January 28, 2022

Catholic Schools Week Supplement

Principals learn how to strengthen the unique mission and faith-filled essence of Catholic schools in the archdiocese

Pam Wells, principal of St. Mary School in Rushville, assists second grader Corbin Snow, center, on Jan. 7 at the Connersville Deanery school. Second grader Chloe Ni works on a computer at right. (Photo by Sean Gallagher)

Pam Wells, principal of St. Mary School in Rushville, assists second grader Corbin Snow, center, on Jan. 7 at the Connersville Deanery school. Second grader Chloe Ni works on a computer at right. (Photo by Sean Gallagher)

By Sean Gallagher

RUSHVILLE—A school is just a school, whether it’s public or religious. They all have the basic same goal in educating children. They all use the same basic means to achieve this purpose.

Father Ronald Nuzzi, a priest of the Diocese of Youngtown, Ohio, has heard this message again and again from people involved in education during his decades of ministry forming leaders of Catholic schools across the country.

But he’s convinced it’s not true, that there is a “distinctiveness in the Catholic educational tradition.”

“The Catholic school is not just a school with Catholic seasoning sprinkled over the top, or is the frosting on the cake,” Father Nuzzi said in a recent interview with The Criterion.

Instead, he proposed, a Catholic school “is first and foremost a faith community. It’s a place where the faith is lived, practiced and experienced. And the educational processes are the ways that it’s done. It’s primarily a place to come to learn and grow in the faith. All the other subjects are sort of at the disposal of that. It’s a distinctive thing.”

This alternative to the message commonly believed in education circles in the U.S. is what Father Nuzzi is sharing with principals of Catholic schools across central and southern Indiana in a series of four workshops sponsored by the archdiocesan Office of Catholic Schools during the 2021-22 academic year titled “On the Road to Irresistibility: Selected Documents on Catholic Education.”

Father Nuzzi is a professor emeritus of the Institute for Educational Initiatives at the University of Notre Dame in northern Indiana. He has developed graduate programs at three Catholic universities that train educators to be principals in Catholic schools.

Father Nuzzi hopes the four workshops he’ll lead, plus online discussion groups among parish school principals in the archdiocese that meet between the workshops, will strengthen the Catholic identity of those schools.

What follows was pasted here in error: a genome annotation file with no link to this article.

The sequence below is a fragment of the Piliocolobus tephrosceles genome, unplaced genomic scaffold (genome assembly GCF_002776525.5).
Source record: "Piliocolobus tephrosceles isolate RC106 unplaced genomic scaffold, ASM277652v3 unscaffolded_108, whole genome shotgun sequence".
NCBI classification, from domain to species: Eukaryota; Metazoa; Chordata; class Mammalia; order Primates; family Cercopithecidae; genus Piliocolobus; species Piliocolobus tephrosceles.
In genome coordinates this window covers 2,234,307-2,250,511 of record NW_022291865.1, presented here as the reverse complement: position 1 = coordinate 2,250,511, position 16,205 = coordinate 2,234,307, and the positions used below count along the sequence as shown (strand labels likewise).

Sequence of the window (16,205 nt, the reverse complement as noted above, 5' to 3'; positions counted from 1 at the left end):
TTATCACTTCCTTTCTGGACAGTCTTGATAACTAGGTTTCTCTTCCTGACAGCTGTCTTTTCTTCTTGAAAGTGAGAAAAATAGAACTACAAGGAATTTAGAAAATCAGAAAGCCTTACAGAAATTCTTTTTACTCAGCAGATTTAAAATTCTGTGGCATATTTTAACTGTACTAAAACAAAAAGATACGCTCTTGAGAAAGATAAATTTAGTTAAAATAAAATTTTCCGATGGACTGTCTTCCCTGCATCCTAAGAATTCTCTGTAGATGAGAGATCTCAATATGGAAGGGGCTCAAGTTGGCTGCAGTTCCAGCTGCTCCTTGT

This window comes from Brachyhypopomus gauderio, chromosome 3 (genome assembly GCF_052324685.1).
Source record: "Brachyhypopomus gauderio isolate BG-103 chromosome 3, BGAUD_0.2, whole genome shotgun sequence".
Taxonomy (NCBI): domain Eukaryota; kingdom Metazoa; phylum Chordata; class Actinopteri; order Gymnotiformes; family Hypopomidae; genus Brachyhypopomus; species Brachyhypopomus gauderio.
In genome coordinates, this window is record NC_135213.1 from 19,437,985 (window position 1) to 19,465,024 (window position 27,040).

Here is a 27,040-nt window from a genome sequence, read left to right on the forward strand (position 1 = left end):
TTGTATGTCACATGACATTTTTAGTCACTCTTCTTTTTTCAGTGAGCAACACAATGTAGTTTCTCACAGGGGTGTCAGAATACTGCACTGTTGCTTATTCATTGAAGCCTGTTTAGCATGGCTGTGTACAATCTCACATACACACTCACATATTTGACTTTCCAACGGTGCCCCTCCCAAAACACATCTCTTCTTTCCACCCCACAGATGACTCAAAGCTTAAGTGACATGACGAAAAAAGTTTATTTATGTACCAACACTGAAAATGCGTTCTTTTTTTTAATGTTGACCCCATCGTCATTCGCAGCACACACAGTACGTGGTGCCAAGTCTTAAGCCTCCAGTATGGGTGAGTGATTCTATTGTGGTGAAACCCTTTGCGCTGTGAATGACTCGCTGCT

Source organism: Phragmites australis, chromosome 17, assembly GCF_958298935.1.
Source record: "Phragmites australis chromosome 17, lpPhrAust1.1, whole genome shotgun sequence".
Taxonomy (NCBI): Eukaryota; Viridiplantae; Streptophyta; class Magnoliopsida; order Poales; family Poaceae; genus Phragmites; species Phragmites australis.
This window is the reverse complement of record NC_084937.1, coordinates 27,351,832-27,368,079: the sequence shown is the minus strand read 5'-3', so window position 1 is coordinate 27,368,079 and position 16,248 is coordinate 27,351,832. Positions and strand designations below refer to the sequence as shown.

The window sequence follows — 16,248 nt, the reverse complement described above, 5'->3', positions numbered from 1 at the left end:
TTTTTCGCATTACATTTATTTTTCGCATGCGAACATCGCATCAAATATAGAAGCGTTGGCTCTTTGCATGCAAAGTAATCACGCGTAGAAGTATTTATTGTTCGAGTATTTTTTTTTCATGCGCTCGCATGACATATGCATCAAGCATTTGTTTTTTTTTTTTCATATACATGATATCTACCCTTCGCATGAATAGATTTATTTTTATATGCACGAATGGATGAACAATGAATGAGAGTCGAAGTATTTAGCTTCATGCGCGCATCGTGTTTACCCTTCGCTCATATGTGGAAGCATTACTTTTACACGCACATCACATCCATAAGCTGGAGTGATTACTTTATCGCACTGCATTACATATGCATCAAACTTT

“I really hope that our time together will give [principals] both the language and the tools to be able to contribute to the growth of a Catholic culture and a Catholic ethos in their home parishes and schools in an ongoing way,” said Father Nuzzi. “It’s not just a project for this year.”

Pam Wells is in her first year as principal of St. Mary School in Rushville after serving for 26 years as a teacher at St. Lawrence School in Indianapolis and later at SS. Francis and Clare of Assisi School in Greenwood.

She has appreciated Father Nuzzi’s encouragement in the workshops she has attended so far.

“He’s very empowering and motivational,” Wells said. “Especially in these times that are so difficult, it gives principals a lift.”

She, in turn, knows that what she receives in the sessions with Father Nuzzi must be passed on to the staff of her school.

“If it just stops with me, it’s not going very far,” Wells said.

In his workshops, Father Nuzzi hopes to help principals understand how a Catholic school is an integral part of a parish’s mission and ministry, not just something that a faith community pays for.

“The Church doesn’t subsidize Catholic schools,” he said. “Schools are part and parcel of what the Church is. It’s beyond inaccurate. It suggests a relationship that it’s not helpful, that the Church has to subsidize schools as if they’re some kind of burden.”

Wells sees how St. Mary School is a key part of the Church in Rushville carrying out its mission of evangelization. Less than 50% of its students are Catholic. This reflects the population of Rushville, in which, historically, Catholics have been in the minority.

“You have a lot of non-Catholic children that attend Catholic schools these days,” she said. “If you can get the children to really identify with the mission of the Church that we are furthering, you’re bringing more people into the Church. That’s part of our mission.”

At the same time, she also knows that her school plays an important role in helping its Catholic students be more anchored in their faith.

“I want them to be able to leave here and continue practicing their faith and passing it on, because they don’t go to Catholic schools after here,” Wells said. “They go to public schools. So, it has to make a huge impact while they’re here.”

Part of strengthening the faith of today’s Catholic students at St. Mary is honoring the school’s traditions, which date back more than 150 years.

“It’s really important for us to go back a little bit and learn about [our history] so that we can keep it going—whether it’s the traditions or teachings,” Wells said. “It’s important for us to learn how they are incorporated into a Catholic school.” †


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